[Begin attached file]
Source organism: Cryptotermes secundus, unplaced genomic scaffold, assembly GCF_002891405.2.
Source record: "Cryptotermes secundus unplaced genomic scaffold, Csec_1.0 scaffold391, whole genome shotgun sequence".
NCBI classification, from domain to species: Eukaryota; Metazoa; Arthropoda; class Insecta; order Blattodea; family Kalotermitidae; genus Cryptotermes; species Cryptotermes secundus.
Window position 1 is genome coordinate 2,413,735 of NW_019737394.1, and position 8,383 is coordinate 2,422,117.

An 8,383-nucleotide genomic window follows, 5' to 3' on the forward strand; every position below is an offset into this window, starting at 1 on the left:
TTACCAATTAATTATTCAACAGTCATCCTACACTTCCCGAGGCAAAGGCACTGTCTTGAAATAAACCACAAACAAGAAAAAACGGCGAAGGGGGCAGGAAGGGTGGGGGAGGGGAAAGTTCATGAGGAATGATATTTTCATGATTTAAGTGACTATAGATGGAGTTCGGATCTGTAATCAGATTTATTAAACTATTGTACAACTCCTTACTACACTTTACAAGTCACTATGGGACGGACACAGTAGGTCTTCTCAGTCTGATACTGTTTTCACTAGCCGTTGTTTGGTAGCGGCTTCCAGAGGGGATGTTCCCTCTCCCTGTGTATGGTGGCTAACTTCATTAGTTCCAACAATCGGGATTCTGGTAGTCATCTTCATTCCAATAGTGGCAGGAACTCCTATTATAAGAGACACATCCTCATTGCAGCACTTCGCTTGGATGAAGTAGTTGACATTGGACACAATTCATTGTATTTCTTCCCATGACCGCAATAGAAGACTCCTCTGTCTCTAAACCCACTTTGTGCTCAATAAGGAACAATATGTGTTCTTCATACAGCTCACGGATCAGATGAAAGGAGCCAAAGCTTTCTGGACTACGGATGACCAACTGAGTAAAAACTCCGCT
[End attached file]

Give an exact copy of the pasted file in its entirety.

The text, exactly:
Source organism: Cryptotermes secundus, unplaced genomic scaffold, assembly GCF_002891405.2.
Source record: "Cryptotermes secundus unplaced genomic scaffold, Csec_1.0 scaffold391, whole genome shotgun sequence".
NCBI classification, from domain to species: Eukaryota; Metazoa; Arthropoda; class Insecta; order Blattodea; family Kalotermitidae; genus Cryptotermes; species Cryptotermes secundus.
Window position 1 is genome coordinate 2,413,735 of NW_019737394.1, and position 8,383 is coordinate 2,422,117.

An 8,383-nucleotide genomic window follows, 5' to 3' on the forward strand; every position below is an offset into this window, starting at 1 on the left:
TTACCAATTAATTATTCAACAGTCATCCTACACTTCCCGAGGCAAAGGCACTGTCTTGAAATAAACCACAAACAAGAAAAAACGGCGAAGGGGGCAGGAAGGGTGGGGGAGGGGAAAGTTCATGAGGAATGATATTTTCATGATTTAAGTGACTATAGATGGAGTTCGGATCTGTAATCAGATTTATTAAACTATTGTACAACTCCTTACTACACTTTACAAGTCACTATGGGACGGACACAGTAGGTCTTCTCAGTCTGATACTGTTTTCACTAGCCGTTGTTTGGTAGCGGCTTCCAGAGGGGATGTTCCCTCTCCCTGTGTATGGTGGCTAACTTCATTAGTTCCAACAATCGGGATTCTGGTAGTCATCTTCATTCCAATAGTGGCAGGAACTCCTATTATAAGAGACACATCCTCATTGCAGCACTTCGCTTGGATGAAGTAGTTGACATTGGACACAATTCATTGTATTTCTTCCCATGACCGCAATAGAAGACTCCTCTGTCTCTAAACCCACTTTGTGCTCAATAAGGAACAATATGTGTTCTTCATACAGCTCACGGATCAGATGAAAGGAGCCAAAGCTTTCTGGACTACGGATGACCAACTGAGTAAAAACTCCGCT